Ukraine war: The frontline city Russia could seize again

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Ukrainian troops hold a Christmas prayer near Kupiansk
By James Waterhouse
BBC Ukraine Correspondent in Kupiansk

Christmas in Kupiansk is a celebration in name only. Most children have been evacuated and a fraction of its 26,000 population remains.

There is a visceral tension which comes with living close to the front line. Within the first hour of us arriving there were two sirens and incoming artillery fire.

This city was occupied for six months and then liberated last year.

However as western support started to wane, the Russians began pushing back.

“We all live on the edge, in fear of death,” explains Svitlana. She works in a kiosk at the local market.

The strain feels most acute here. People are suspicious of our presence and start filming us with their phones. All as booms echo in the distance.

“When we go to work, we don’t know what will happen,” she says. “Whether Russia will hit with rockets, or whether we’ll make it home alive.”

As we moved away from the market, an ease in pressure was accompanied by a realization of how empty the streets were. Mostly the elderly stroll the pavements.

Through a wooden hatch we meet an exception, Sofia, a 17-year-old who has grown up with Russian aggression. Her father is fighting on the front and you soon grasp how this war has hardened her.

“When the full-scale invasion began, we realised there were deaths everywhere,” she says. “Understanding this makes you stronger and more resilient in stressful situations, even during shelling.”

Sofia’s family home in the nearby city of Izium was destroyed so they moved here. All of her friends were forced to leave Kupiansk long ago.

She outwardly fears very little, but is clearly unimpressed with her country’s fate being determined by sceptical western politicians.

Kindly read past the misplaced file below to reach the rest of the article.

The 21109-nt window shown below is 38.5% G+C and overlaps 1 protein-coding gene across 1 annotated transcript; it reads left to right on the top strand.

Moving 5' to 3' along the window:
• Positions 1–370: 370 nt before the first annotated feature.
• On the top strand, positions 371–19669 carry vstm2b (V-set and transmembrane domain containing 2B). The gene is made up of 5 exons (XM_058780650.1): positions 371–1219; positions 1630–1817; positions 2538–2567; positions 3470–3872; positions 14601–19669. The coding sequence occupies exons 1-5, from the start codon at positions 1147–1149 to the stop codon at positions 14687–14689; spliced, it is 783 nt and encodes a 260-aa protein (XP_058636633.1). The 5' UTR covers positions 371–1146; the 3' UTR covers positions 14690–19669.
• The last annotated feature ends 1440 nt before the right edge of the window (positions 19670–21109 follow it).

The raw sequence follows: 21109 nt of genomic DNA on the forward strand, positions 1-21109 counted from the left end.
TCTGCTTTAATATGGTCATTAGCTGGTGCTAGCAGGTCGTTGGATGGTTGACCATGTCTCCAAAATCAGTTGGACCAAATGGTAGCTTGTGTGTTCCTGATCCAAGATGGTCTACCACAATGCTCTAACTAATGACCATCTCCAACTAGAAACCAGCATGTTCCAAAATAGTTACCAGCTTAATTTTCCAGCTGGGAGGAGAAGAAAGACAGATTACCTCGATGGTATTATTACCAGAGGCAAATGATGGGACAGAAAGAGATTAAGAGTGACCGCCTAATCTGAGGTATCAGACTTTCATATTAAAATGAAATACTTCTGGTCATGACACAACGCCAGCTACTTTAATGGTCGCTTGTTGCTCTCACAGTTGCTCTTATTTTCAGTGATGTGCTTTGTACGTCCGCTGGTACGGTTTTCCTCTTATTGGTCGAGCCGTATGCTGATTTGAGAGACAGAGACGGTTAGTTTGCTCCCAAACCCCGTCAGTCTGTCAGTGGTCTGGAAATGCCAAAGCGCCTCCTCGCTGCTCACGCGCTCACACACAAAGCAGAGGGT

“I would invite them to see with their own eyes what it’s like here,” she says. “Then they would no longer question whether aid is needed or not.”

Russian forces are around 8km in the distance, but are pushing hard

Like Avdiivka, another eastern city, Ukrainian forces have been defending Kupiansk from a raised position as it sits on a hill. Across the Oskil River, which dissects it, you can see plumes of smoke as they struggle to contain Russian advances.

They’re around 8km (5 miles) away, but there are fears they will push back to the eastern bank of the Oskil.

Ukraine’s ambition of completely liberating its territory couldn’t feel more distant here. Instead its troops are repelling wave after wave of Russian attacks.

With Russian drones constantly loitering above, large gatherings are dangerous. In a barn near Kupiansk, around 15 soldiers find the briefest of pauses for a Christmas prayer.

The candlelight illuminates the condensation from their breath. There’s a thin layer of snow on the frozen soil outside.

After some coercion from an officer to speak freely to us, Oleksiy, a soldier from the 14th separate mechanised brigade, explains the constant defending they’re having to sustain.

“It’s day and night, there are no breaks, it’s 24/7,” he says.

While Oleksiy fights, senior US politicians are on their Christmas breaks after failing to agree a military support package for Kyiv worth almost £50bn.

“The Russians have more targets, so we need more shells,” explains Oleksiy. “They throw a lot of men and machinery into battle, they don’t pity anything.”

Oleksiy has been fighting near Kupiansk for nearly two years

Kyiv argues that Moscow won’t stop at Kupiansk, should it fall once more. It still wants the whole of Ukraine.

What it really wants to do is sell the idea of a Ukrainian victory. Although with the winds of battle blowing the way they are in Kupiansk, that’s become increasingly difficult.

Additional reporting by Hanna Chornous, Kyla Herrmannsen and Mariana Matveichuk

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